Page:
Friday, June 10, 2011

Yummy, More Pesticides!

The Food Quality Protection Act of 1996 (FQPA) mandates that pesticides be screened both as carcinogens and as endocrine disrupters. Endocrine disrupters are chemicals that imitate the body’s hormonal system and consequently disrupt chemical text messaging amongst cells and other glands. As big “endo” words have been used recently (BPA, PCBs, PBDEs), scientists continue to publish and scream their findings of the alarming rise of hormonally driven cancers (breast and prostate) in younger adults. More recently are the intense battles between the EPA, FDA, farmers and pesticide manufacturers. Sure, republicans and democrats are involved. Why? Because the thresholds from the FDA and EPA are argued because the “minimal amounts” haven’t been met. Why do you I need any DDT in my food let alone my body? Why would I want neurotoxic organophosphate insecticide in my child’s apple sauce? Who needs three legs? Let’s not argue about the particulars. In fact, our government agencies have hired independent, third party “partners” to conduct research. Now, whether to prove them good ole farmers right or to prove the pesticide manufacturers wrong…let’s just read the facts:

An analysis made by the Environmental Working Group of more than 110,000 government-tested food samples on children’s food consumption discovered and confirmed numerous pesticides known or suspected to cause brain and nervous system damage, cancer, or hormone interference.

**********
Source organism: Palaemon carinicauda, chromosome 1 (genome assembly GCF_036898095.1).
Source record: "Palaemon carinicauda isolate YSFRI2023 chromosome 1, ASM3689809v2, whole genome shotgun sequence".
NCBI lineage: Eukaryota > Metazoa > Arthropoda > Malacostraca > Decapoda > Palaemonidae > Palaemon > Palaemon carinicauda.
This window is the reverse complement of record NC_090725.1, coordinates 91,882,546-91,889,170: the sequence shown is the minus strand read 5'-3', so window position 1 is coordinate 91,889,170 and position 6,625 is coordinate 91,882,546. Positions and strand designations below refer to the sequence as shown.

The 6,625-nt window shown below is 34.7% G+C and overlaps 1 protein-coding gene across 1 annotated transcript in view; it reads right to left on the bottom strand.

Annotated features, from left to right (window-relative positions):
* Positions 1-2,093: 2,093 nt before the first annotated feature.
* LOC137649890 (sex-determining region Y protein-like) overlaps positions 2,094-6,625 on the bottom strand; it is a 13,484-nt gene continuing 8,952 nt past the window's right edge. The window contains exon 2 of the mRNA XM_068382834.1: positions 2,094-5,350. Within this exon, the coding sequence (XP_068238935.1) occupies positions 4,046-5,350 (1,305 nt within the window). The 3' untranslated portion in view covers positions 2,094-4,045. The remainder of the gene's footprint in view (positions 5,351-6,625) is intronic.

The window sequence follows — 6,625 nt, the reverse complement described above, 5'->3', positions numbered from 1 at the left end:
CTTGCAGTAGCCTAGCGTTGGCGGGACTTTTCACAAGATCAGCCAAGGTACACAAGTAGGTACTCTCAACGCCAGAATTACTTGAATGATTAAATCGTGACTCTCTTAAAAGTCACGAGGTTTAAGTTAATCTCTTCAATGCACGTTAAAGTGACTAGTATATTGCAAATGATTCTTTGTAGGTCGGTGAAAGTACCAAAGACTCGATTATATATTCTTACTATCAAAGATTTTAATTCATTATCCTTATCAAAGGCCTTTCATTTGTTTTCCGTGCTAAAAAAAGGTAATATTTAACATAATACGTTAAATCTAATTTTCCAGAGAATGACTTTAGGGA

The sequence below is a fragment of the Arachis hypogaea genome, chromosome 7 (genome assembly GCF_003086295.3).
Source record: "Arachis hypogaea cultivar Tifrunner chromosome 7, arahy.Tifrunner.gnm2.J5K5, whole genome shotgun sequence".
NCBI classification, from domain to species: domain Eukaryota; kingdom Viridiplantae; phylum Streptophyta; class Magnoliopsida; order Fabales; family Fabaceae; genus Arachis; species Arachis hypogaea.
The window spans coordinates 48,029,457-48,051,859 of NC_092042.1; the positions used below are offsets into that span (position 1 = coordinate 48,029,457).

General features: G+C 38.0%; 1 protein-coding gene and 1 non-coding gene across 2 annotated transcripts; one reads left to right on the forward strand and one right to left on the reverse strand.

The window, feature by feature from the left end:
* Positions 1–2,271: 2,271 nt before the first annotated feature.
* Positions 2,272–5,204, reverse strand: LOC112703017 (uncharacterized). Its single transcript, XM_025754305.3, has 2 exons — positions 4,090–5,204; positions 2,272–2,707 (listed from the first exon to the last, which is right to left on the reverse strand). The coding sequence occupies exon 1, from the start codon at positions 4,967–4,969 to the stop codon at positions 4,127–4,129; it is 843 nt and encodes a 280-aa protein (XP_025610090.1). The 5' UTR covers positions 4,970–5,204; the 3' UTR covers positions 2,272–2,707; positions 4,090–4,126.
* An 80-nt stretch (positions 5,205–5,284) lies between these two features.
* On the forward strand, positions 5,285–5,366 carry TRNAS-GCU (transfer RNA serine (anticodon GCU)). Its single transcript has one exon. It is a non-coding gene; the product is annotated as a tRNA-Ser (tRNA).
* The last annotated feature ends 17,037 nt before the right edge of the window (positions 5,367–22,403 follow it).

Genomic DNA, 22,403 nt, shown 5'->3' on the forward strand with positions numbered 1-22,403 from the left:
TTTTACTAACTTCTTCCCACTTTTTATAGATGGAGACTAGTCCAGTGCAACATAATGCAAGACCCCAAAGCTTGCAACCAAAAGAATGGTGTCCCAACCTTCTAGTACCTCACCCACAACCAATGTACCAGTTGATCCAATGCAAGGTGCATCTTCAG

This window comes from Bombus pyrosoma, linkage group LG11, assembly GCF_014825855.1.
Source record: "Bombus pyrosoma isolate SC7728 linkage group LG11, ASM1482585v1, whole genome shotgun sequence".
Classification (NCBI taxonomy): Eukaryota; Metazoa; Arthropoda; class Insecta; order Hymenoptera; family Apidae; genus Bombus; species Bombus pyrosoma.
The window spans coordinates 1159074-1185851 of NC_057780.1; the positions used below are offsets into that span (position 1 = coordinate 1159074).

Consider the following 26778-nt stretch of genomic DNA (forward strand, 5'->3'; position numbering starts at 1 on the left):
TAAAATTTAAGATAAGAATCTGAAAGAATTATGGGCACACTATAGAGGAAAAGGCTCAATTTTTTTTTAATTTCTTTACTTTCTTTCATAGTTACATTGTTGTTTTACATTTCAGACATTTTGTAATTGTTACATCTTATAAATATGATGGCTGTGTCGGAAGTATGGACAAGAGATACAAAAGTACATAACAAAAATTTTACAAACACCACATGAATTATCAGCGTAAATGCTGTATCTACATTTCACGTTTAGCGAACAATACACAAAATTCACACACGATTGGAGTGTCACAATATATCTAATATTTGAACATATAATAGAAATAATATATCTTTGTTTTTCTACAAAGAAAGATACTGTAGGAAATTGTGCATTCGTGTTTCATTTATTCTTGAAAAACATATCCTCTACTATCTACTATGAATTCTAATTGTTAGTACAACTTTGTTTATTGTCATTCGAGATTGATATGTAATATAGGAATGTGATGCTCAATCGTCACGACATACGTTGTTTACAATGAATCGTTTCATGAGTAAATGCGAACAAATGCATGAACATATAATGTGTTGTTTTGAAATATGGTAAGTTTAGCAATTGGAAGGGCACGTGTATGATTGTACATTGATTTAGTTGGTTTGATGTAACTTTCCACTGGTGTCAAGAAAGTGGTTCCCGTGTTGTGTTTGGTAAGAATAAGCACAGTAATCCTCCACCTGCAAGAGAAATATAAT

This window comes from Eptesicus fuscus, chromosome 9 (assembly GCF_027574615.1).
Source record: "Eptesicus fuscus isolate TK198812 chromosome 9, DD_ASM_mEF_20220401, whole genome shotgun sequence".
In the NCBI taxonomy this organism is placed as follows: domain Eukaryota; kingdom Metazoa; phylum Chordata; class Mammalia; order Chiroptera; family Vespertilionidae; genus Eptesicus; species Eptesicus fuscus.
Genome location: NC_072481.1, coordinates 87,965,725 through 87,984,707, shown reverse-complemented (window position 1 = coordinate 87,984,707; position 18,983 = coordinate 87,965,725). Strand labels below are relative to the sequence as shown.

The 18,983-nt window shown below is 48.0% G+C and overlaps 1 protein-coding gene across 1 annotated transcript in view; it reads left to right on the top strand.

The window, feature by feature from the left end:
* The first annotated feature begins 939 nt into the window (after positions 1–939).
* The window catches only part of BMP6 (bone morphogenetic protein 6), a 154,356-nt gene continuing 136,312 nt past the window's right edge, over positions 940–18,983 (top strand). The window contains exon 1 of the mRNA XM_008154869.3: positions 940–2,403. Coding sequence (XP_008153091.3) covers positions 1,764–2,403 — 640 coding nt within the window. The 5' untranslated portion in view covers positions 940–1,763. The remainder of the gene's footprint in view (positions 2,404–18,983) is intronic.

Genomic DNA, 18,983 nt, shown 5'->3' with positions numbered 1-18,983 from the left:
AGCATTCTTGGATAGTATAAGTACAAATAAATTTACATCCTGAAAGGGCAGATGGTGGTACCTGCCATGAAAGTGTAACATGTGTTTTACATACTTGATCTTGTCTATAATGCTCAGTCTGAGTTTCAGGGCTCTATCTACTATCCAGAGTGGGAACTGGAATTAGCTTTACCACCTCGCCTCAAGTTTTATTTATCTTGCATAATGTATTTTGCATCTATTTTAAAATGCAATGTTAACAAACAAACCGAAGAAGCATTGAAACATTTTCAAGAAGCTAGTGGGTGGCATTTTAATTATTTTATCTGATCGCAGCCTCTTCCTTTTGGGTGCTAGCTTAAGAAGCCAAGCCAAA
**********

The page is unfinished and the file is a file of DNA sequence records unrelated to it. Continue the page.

• More than a quarter of a million U.S. children aged 1–5 ingest a combination of 20 different pesticides every day. More than 1 million preschoolers eat at least 15 pesticides on a given day. Overall, 20 million children aged 5 and under eat an average of 8 pesticides every day.

• Preschoolers’ eating habits are even more dramatically different from those of adults than previous data indicated. When weight is taken into account, kids aged 1–5 consume 30 times more apple juice, 21 times more grape juice, and 7 times more orange juice than the average person in the population.

• Ten years after the Alar scare, apples are still loaded with pesticides. The average apple has residues of four pesticides after it is washed and cored. Some have residues of as many as ten. More than half of the children exposed to an unsafe dose of organophosphate insecticides get it from apples, apple sauce, or apple juice.

PCBs in our environment are not a new phenomenon, but rather and old injury the environment must deal with. It is pressure on private industry and governmental organizations to deal with the problem effectively that seems to work best. Companies that produced these toxins years ago are reluctant to pay for their cleanup now.

Source: Northeast Organic Farming Association
Image: Treehugger News

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